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Bridgit Little has been my sales consultant. I have found Bridgit to be very friendly and knowledgeable and she has always offered me good advice. After speaking with some passengers on the cruise and hearing their experiences with their travel agencies I am very thankful that I book hassle free through Clean Cruising. I look forward to booking my next cruise with you."
- Alexander G

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Cruises visiting Sissano & all Sissano cruises for  2019-2020

Currently we have no major cruise ships visiting Sissano in the 2019-2021 seasons.

Future sailings will be shown here as they become available, and alternative ports in the region can be viewed at South Pacific Cruises. Please contact one of our cruise specialists today on 1800 121 187 if you require further assistance.

View Sissano 2019-2020 cruises for 0 ships listing 0 cruises from Sissano with today's best deals!

Sissano is a small village on the Aitape coast, 190 kms west of Wewak in the East Sepik province of Papua New Guinea.At 6.37pm on 17 July 1998, it was devastated by a tsunami, the worst natural disaster in the history of the Independent State of Papua New Guinea. About 12,000 people lived in the local villages, in houses built of traditional materials, and most were within a few hundred meters of the waterfront, on land that was not more than a few metros above sea level. Observers saw a red light on the horizon, then a strongly felt earthquake. The main shock was followed by a loud boom, as though of thunder. A few minutes later there was a roaring sound, described as the noise of a low-flying heavy jet plane. The sound progressed eastward along the coast then back again to the west.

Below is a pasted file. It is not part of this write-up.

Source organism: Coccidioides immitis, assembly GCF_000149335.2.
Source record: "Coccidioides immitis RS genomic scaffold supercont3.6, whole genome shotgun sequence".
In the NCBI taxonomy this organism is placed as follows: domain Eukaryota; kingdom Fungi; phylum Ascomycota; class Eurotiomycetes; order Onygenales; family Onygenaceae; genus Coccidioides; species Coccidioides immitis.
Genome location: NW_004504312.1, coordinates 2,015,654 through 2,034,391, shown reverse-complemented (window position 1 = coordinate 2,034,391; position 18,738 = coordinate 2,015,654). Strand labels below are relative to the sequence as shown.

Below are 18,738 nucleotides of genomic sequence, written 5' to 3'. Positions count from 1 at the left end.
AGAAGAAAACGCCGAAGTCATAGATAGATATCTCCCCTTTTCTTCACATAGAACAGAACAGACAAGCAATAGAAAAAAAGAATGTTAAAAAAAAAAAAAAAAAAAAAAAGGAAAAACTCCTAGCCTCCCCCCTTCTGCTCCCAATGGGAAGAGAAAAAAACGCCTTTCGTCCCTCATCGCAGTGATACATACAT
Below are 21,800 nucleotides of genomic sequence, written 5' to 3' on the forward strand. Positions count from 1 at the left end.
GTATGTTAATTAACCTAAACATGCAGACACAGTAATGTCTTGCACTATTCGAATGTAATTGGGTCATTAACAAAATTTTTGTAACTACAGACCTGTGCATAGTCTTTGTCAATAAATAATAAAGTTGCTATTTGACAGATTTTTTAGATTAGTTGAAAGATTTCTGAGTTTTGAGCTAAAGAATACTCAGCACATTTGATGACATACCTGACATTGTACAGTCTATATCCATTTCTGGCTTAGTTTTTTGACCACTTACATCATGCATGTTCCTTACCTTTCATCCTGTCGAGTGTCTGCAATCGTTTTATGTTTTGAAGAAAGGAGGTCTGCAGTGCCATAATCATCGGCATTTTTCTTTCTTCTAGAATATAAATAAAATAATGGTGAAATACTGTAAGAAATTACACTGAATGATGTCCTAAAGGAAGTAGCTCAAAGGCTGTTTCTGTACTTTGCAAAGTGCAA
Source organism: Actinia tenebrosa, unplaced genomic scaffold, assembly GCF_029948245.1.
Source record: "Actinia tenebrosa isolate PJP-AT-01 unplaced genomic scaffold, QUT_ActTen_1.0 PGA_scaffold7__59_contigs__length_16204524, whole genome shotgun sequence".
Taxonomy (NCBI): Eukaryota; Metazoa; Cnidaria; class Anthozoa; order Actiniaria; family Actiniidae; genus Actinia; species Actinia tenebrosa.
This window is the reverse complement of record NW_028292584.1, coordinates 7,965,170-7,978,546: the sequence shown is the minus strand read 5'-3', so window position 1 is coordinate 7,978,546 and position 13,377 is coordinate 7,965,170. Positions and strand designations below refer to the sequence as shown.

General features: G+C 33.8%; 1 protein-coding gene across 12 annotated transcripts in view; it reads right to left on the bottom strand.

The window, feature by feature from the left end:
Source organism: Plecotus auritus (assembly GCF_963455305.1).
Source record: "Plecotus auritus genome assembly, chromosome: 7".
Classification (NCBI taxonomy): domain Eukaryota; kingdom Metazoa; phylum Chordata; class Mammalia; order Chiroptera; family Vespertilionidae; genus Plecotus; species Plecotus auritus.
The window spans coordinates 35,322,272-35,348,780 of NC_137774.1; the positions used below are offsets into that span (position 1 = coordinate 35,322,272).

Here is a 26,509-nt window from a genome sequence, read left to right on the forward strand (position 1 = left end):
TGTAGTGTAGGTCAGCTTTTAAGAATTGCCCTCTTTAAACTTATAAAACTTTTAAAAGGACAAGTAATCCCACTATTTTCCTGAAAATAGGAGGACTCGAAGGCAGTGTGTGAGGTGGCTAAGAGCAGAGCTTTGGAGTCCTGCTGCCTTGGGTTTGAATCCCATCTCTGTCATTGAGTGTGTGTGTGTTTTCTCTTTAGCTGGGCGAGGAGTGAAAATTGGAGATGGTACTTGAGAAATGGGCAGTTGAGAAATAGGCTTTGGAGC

Some 15 minutes later the tsunami hit. It comprised three waves, the second wave rose to a height of 10 to 15 mts and caused most damage. Maximum wave heights and greatest damage were recorded along a 14 kms sector of coast centered on Sissano Lagoon. All structures were destroyed and effects of the tsunami were felt as far as 250 kms away. More than 1600 people are known to have died, 1000 were seriously injured, and 10,000 survivors were displaced. The sea and the beautiful Sissano Lagoon, separated by a sand strip where the rebuilt village now stands, are again the source of livelihood for the people there. The local people’s natural asset and mother of blessings, which became their worst enemy and watery hell, has now turned back into their paradise.